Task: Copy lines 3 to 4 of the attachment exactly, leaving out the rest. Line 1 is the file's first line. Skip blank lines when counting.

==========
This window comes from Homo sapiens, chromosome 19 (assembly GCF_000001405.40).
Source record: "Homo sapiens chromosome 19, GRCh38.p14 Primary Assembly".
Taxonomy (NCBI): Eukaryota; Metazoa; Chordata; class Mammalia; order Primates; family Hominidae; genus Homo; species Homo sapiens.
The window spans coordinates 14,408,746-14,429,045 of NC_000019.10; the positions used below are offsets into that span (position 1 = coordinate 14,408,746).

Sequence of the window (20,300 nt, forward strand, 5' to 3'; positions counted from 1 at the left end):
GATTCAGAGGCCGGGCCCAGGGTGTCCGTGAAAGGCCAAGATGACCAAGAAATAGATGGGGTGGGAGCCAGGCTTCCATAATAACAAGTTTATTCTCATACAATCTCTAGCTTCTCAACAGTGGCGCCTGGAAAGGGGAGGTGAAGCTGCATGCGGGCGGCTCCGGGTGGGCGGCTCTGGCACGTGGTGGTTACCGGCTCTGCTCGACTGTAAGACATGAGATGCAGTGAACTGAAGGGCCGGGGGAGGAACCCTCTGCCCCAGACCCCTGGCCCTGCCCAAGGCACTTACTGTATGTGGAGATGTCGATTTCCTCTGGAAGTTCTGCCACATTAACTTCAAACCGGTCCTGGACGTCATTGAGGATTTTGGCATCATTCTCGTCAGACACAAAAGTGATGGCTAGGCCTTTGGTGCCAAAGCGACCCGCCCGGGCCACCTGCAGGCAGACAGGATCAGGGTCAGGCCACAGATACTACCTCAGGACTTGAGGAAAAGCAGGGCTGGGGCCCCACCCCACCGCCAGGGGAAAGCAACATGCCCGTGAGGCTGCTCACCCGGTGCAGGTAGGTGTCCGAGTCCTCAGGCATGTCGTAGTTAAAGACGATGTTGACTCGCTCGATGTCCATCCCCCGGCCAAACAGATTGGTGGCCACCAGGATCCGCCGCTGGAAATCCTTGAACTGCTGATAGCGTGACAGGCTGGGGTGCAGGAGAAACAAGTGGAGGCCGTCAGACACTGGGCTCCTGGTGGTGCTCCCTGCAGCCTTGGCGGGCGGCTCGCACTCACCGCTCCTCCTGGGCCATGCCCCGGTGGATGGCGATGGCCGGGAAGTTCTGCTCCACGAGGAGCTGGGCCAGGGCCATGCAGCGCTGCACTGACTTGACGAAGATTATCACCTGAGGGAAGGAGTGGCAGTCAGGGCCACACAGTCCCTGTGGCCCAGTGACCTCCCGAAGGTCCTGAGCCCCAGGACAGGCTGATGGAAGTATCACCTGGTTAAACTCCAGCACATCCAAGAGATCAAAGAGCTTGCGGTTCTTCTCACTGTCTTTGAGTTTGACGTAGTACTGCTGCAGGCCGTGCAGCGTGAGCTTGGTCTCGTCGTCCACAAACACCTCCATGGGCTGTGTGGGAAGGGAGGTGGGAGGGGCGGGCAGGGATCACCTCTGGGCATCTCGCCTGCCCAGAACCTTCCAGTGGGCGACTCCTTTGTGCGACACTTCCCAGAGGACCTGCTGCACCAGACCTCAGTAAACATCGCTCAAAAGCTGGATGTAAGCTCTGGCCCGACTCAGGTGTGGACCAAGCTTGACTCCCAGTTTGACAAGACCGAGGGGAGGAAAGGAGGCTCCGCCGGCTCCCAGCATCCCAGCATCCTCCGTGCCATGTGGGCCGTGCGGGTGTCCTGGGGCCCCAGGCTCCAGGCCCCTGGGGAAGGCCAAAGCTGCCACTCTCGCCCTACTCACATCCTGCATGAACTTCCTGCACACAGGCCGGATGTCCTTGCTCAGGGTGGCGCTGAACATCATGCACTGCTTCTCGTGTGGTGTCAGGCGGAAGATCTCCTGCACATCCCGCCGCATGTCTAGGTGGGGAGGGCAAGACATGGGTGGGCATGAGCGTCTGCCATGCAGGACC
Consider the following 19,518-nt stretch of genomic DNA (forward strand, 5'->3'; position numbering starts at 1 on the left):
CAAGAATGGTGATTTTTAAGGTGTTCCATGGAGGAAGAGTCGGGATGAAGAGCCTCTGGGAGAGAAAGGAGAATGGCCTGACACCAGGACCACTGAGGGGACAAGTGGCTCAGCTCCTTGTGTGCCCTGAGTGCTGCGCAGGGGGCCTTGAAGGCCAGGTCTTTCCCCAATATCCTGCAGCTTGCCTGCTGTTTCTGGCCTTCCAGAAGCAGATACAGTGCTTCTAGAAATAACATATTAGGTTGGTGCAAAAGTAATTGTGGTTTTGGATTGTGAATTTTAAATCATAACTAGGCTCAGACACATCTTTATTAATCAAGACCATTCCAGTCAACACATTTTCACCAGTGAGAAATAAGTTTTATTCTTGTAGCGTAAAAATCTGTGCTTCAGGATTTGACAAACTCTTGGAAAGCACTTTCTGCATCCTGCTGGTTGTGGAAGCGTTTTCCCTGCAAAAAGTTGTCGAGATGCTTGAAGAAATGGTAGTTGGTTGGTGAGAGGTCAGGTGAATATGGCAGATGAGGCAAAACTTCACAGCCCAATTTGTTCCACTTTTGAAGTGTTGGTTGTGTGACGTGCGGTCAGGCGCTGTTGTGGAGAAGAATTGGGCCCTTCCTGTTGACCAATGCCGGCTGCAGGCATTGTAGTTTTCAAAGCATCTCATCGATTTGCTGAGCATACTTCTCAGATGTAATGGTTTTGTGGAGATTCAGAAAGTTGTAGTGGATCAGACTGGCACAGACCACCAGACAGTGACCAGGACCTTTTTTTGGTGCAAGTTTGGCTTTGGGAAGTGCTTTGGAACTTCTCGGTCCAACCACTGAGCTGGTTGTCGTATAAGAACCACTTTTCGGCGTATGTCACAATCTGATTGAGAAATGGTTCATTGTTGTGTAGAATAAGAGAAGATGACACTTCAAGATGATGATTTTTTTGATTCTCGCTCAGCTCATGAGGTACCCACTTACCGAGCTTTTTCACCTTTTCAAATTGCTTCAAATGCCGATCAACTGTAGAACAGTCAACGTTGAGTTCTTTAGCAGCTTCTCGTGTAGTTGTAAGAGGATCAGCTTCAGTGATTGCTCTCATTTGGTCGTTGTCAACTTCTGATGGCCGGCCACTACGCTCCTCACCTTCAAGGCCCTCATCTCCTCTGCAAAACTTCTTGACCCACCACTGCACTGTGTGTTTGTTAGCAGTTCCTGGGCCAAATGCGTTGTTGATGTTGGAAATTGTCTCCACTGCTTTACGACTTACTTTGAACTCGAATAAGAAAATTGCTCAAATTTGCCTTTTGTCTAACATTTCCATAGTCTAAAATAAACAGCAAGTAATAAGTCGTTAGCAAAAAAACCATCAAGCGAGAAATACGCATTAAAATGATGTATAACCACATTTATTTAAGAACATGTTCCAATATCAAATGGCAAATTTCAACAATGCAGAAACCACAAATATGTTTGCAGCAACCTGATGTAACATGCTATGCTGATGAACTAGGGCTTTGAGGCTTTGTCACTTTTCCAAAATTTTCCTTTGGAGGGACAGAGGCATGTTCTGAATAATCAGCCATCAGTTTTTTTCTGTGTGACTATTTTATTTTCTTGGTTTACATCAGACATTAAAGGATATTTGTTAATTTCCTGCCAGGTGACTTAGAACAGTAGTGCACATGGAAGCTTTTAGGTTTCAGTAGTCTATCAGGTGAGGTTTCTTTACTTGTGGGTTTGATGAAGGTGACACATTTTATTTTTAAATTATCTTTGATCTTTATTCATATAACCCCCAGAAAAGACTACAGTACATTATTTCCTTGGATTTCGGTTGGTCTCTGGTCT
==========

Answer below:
Taxonomy (NCBI): Eukaryota; Metazoa; Chordata; class Mammalia; order Primates; family Hominidae; genus Homo; species Homo sapiens.
The window spans coordinates 14,408,746-14,429,045 of NC_000019.10; the positions used below are offsets into that span (position 1 = coordinate 14,408,746).